Old Nation Brewing Co. Brings Honest, Fresh Approach to Craft Beer, Earning #15 Ranking in Among Regional Breweries


When Travis Fritts and his business partner Rick Ghersi were looking to build a craft brewery, Fritts thought back to his youth, growing up in a farming community where people worked hard, stayed humble and cherished their independence. That was the character he wanted for their new endeavor, Old Nation Brewing Co., and in 2015, the pair set up shop in Williamston, Michigan, about 15 miles east of Lansing.

Today, Old Nation Brewing Co. brews and distributes craft beers savored by aficionados across Michigan and the upper Midwest, and is home to a popular and highly regarded restaurant, The Old Nation Brewpub, managed by Fritts’ wife, Camilla.

Old Nation is one of the largest independently owned regional breweries in Michigan and was recently named one of the Top 50 Regional Breweries in the United States by UNTAPPD, placing 15th on the list – the only Michigan brewery to make the list.

“We’re a small group of really motivated people pulling from nearly lost brewing traditions to create some truly beautiful things,” said Fritts.

Fritts learned those traditions by studying in Germany in his 20s, earning his master brewer certification from Berlin’s VLB/BTU and bringing the classic methods of brewing back home to Michigan.

After working a number of years as a brewer for other firms, he and Ghersi were ready to go out on their own. Fritts had long lamented the how few breweries existed in Michigan, a problem he sought to address by creating Old Nation.


“What I think is special about beer is that it’s traditionally been the drink of the people and the working class,” Fritts says. “There’s great value in that and the role it has played in history. To be a part of that has felt like a living, breathing thing to me.”

An understanding of the history of beer proved to be an asset as Fritts sought to circumvent the stronghold that giant beer brands have on the industry’s distribution models. Knowing that this system dated back to the days of Prohibition helped Fritts create a strategy to go directly to retailers, proving the quality of his beer and showing sales data to demonstrate how well it would sell.

Fritts put his talents for working outside the proverbial box to good use in the crafting of one of Old Nation’s most popular beers, the M-43 New England IPA. During the years when he and his team were putting Old Nation together, he failed to realize the rise of social media and the growing influence of beer enthusiasts who could make or break a new brew. When they released their initial iteration of M-43, sales were tepid for the first few months, until Fritts realized he needed to involve the influencers in his process and earn their endorsements.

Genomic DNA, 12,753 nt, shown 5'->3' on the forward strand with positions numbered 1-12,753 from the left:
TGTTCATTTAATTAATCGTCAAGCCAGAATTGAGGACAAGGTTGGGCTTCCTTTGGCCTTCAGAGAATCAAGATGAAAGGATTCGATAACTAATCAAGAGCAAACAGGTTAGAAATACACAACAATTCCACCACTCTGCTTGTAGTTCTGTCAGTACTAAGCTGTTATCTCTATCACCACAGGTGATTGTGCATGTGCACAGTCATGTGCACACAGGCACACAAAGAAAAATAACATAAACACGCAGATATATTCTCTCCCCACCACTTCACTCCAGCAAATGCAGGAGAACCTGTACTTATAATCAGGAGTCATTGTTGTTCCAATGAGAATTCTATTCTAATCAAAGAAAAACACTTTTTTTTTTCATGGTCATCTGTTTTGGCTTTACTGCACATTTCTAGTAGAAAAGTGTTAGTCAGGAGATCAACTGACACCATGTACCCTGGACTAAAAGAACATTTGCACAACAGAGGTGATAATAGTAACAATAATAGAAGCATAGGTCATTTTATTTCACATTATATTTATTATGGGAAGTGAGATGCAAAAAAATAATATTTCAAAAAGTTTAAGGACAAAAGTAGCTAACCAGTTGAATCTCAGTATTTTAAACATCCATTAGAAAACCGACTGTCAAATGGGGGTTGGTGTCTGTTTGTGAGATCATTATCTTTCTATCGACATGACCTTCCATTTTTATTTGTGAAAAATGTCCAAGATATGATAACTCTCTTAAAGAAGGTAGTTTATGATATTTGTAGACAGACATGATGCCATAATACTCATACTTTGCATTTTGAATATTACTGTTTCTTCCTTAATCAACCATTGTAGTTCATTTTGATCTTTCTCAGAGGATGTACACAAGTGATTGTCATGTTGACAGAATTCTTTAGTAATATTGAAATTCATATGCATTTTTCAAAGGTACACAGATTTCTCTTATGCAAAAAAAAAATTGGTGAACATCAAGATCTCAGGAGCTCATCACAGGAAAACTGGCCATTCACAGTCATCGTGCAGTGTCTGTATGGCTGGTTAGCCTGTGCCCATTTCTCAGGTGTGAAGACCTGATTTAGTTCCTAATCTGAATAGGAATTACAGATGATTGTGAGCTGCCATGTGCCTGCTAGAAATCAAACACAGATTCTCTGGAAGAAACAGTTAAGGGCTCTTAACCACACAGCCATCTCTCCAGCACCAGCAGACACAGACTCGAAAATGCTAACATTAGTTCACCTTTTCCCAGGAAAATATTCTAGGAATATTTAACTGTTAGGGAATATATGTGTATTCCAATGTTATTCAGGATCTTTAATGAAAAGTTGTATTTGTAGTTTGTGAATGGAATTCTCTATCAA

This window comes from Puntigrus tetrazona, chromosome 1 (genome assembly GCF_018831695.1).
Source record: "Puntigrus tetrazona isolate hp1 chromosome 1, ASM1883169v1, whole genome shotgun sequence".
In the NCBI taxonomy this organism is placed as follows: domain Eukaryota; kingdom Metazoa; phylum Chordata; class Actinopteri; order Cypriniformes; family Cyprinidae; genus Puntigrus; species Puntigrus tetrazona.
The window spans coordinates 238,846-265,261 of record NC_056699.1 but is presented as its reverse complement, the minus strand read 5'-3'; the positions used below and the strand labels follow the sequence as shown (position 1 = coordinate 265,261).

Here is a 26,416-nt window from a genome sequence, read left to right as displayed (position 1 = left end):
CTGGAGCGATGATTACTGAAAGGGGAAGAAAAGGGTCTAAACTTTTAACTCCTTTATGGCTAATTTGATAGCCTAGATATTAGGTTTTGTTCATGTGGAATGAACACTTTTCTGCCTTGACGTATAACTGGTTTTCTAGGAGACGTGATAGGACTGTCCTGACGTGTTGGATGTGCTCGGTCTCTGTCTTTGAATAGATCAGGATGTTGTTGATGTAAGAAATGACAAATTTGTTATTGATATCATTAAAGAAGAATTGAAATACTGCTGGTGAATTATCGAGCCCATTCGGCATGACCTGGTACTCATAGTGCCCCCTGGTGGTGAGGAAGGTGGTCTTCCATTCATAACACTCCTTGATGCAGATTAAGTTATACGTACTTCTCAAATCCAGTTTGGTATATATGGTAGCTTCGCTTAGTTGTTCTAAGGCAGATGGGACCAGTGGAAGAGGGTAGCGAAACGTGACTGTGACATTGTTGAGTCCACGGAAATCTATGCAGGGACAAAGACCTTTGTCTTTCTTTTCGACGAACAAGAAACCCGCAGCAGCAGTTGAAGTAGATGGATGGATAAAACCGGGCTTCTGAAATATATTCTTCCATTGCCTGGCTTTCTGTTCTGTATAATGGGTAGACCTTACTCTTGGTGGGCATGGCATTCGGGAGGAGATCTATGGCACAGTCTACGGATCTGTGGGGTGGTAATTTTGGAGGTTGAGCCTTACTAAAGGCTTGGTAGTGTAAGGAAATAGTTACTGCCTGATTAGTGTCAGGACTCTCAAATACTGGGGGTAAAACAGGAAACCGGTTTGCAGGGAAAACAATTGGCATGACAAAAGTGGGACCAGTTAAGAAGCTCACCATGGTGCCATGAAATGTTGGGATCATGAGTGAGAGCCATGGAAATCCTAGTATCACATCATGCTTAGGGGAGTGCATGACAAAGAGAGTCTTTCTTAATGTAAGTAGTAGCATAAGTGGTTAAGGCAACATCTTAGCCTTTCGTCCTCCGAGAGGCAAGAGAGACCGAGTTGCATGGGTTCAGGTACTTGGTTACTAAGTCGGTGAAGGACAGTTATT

“I invited some of these guys out to the brewery and asked if they wanted to brew with us,” he says. “We made a batch together and they liked it but didn’t love it, so we said we’ll work on it. They came back and loved it. That became our M-43.”

Fritts and the entire Old Nation team are deeply involved in the community. That includes working with the nonprofit Weekend Survival Kits to help feed hungry kids on the weekends during the school year throughout mid-Michigan.

Old Nation’s customers get involved as well, sponsoring local families around the holidays. “People are shockingly generous in this community,” says Fritts. “I love making really good beer, but the things we do with our community mean the most.”


This fall, Old Nation released three new beers, including its new Big Boss Tweed, which was ranked at 97 percent by Beer Advocate, making it one of the top-rated beers in America. It is joining the new Grapefruit B-43 and Derecho Hazy Double IPA.

The extraordinary enthusiasm that Fritts and his Old Nation team demonstrate is difficult to resist. “We take great care and pride in every beer we make,” says Fritts. And that commitment will continue to earn it a growing legion of discerning fans who want more of Old Nation’s critically acclaimed brews.